Simon Barlow, a research volunteer for Far From the Western Front, reports back on the First World War Galleries at the Imperial War Museum London after a project visit in last week:

“With the daunting prospect of covering the full narrative history of the First World War across a few exhibition rooms, the Imperial War Museum successfully illustrates the important tactical position India had in the conflict and the wider context of the war as a late-imperial conflict. Perhaps understandably the exhibition is primarily focussed on the origins of the war, the impact on Britain, and the Western Front and yet within that there is space for wider ideas to find expression.

The text in Urdu reads "Who will Take this Uniform, Money and Rifle?"

The text in Urdu reads “Who will Take this Uniform, Money and Rifle?”

In recognition of the global aspect of the conflict the uniforms of the troops from the imperial territories on both sides sit alongside those of the British, French, German, and Belgian soldiers’. The multiple fronts of the war and the diversity of the troops drawn from around the world are shown. In one particularly illuminating display the recruitment posters from around the British territories are put side by side, providing the opportunity to compare how the war effort was depicted in differing contexts. The lion symbolism and shared responsibility of Empire which adorn the posters of South Africa and Australia are absent from those posted in India and in their place is the more humble offer of “Good Food, Good Pay, Good Treatment, and a Healthy Life”.

India’s greatest significance for Britain at the time was (as is reflected by the exhibition) as a centre for trade and generation of revenue for the British war effort rather than the contributions of its people. Untouched by the fighting it provided the British with the means to raise revenue and draw on resources to a far greater extent than the Central Powers were able – a situation recognised in one exhibit quoting the Kaiser as declaring that Britain’s loss of India was a key aim of the war.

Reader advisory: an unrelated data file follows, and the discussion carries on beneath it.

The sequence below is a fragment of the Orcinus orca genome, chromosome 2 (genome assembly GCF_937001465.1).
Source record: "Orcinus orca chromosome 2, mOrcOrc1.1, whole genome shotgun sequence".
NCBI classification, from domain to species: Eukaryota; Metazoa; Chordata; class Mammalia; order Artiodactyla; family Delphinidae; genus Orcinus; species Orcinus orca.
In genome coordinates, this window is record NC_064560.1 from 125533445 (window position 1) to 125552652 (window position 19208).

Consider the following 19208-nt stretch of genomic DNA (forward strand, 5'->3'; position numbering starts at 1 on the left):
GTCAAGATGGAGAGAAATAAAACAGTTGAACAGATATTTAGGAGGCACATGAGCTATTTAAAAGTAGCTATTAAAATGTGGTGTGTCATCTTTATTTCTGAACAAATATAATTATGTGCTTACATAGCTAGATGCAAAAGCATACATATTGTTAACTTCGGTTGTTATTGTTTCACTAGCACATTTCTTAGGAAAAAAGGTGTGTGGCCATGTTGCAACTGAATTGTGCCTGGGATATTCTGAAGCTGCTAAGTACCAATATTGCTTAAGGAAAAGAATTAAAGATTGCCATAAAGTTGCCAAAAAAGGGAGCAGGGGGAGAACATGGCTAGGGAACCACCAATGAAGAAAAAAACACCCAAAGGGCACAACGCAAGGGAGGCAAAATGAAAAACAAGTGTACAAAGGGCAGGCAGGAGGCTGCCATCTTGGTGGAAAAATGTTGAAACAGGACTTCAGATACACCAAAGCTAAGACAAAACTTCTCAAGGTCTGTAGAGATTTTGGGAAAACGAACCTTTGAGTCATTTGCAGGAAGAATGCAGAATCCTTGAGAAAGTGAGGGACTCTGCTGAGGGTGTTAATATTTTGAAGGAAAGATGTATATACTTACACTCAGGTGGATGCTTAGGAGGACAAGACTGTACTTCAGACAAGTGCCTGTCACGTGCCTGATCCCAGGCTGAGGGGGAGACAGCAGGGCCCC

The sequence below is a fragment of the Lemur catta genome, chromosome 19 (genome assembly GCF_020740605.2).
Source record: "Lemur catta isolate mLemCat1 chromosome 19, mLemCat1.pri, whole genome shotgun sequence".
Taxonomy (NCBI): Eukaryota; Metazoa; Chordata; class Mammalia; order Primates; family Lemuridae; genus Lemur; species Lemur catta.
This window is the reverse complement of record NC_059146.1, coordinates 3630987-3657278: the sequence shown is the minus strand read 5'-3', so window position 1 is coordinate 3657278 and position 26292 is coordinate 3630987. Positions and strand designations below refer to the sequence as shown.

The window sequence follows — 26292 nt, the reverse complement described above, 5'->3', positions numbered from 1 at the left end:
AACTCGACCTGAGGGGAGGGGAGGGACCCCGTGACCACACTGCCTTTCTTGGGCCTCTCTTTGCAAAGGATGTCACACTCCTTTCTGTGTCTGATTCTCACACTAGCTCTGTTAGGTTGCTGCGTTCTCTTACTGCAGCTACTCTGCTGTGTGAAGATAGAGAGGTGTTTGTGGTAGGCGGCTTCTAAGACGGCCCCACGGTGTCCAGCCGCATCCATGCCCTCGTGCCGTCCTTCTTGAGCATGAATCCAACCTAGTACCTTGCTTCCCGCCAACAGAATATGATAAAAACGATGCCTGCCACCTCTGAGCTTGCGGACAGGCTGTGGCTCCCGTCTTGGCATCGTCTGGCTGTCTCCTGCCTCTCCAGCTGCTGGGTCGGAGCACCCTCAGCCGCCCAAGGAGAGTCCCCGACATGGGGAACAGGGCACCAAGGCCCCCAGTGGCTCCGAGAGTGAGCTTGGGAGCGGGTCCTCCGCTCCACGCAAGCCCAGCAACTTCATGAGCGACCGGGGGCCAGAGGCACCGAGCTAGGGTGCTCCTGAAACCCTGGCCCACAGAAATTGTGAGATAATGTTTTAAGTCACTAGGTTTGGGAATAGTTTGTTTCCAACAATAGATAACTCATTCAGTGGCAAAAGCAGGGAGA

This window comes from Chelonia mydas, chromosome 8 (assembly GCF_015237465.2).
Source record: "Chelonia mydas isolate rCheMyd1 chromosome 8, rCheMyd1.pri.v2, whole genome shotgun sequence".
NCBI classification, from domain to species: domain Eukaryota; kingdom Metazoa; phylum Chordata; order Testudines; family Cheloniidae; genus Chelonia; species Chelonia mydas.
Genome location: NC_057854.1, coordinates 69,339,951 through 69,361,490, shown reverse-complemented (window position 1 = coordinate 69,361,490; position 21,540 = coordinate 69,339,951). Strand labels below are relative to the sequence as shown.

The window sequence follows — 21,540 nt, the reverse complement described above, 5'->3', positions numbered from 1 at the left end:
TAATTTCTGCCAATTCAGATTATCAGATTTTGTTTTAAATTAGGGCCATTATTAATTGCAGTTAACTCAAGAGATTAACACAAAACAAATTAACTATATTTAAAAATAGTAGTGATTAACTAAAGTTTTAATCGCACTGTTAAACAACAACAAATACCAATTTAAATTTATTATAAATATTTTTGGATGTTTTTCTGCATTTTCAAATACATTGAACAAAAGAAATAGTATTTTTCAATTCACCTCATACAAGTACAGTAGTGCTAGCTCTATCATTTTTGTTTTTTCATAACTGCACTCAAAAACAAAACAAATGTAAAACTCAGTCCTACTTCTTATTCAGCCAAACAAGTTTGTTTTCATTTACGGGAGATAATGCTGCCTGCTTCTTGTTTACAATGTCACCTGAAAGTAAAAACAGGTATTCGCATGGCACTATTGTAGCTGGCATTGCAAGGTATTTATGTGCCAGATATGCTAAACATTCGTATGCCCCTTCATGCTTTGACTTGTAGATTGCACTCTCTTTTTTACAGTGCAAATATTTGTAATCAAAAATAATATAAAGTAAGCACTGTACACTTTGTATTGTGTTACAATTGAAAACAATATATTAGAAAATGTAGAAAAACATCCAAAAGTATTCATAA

Perhaps most tantalisingly of all is the allusion to the prospect that India could be united by their contribution to the war effort. The nationalist movement, with Gandhi emerging at its head at the time, was an enthusiastic and vocal recruiter during the war believing that collaboration would earn them their place as equals in the empire alongside South Africa and Australia. That this version of events would not unfold and the nationalist movement would have to take a different trajectory is not the concern of this exhibit – and nor should it, with the key moments of change happening in 1919, after the war concluded.

The exhibition therefore fulfils its purpose – it provides an overview of an incredibly complex conflict efficiently and finds time to expose some of the nuances of how its repercussions were felt around the world, away from the western front. Capturing the thinking of the time with a diverse range of tools, from posters and uniforms to original displays, it leaves the door open for others to undertake further research and investigation to explore the smaller and more specific facets this exhibition alludes to.”

Image © IWM (Art.IWM PST 12574)